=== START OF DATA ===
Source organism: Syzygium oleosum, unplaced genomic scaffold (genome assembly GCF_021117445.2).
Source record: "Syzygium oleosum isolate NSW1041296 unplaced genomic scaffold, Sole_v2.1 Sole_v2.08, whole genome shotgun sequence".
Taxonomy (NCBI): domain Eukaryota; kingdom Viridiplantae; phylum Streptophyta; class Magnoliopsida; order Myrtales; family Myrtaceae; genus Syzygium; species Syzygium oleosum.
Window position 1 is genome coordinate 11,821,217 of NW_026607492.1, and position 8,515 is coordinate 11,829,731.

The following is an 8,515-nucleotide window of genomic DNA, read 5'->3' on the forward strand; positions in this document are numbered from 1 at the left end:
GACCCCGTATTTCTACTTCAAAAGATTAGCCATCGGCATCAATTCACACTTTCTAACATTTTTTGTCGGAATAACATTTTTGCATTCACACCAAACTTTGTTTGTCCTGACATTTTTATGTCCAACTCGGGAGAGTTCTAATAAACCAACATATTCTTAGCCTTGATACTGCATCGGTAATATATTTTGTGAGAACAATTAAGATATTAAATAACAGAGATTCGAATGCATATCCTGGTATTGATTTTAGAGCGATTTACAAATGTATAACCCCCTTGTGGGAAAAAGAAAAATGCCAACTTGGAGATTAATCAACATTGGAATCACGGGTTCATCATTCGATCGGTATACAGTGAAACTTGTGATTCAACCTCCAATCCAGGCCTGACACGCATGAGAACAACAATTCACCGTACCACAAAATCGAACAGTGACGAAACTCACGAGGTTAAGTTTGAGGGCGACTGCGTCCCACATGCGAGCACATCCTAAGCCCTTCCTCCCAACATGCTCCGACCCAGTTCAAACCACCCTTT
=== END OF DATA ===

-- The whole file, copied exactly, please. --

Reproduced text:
Source organism: Syzygium oleosum, unplaced genomic scaffold (genome assembly GCF_021117445.2).
Source record: "Syzygium oleosum isolate NSW1041296 unplaced genomic scaffold, Sole_v2.1 Sole_v2.08, whole genome shotgun sequence".
Taxonomy (NCBI): domain Eukaryota; kingdom Viridiplantae; phylum Streptophyta; class Magnoliopsida; order Myrtales; family Myrtaceae; genus Syzygium; species Syzygium oleosum.
Window position 1 is genome coordinate 11,821,217 of NW_026607492.1, and position 8,515 is coordinate 11,829,731.

The following is an 8,515-nucleotide window of genomic DNA, read 5'->3' on the forward strand; positions in this document are numbered from 1 at the left end:
GACCCCGTATTTCTACTTCAAAAGATTAGCCATCGGCATCAATTCACACTTTCTAACATTTTTTGTCGGAATAACATTTTTGCATTCACACCAAACTTTGTTTGTCCTGACATTTTTATGTCCAACTCGGGAGAGTTCTAATAAACCAACATATTCTTAGCCTTGATACTGCATCGGTAATATATTTTGTGAGAACAATTAAGATATTAAATAACAGAGATTCGAATGCATATCCTGGTATTGATTTTAGAGCGATTTACAAATGTATAACCCCCTTGTGGGAAAAAGAAAAATGCCAACTTGGAGATTAATCAACATTGGAATCACGGGTTCATCATTCGATCGGTATACAGTGAAACTTGTGATTCAACCTCCAATCCAGGCCTGACACGCATGAGAACAACAATTCACCGTACCACAAAATCGAACAGTGACGAAACTCACGAGGTTAAGTTTGAGGGCGACTGCGTCCCACATGCGAGCACATCCTAAGCCCTTCCTCCCAACATGCTCCGACCCAGTTCAAACCACCCTTT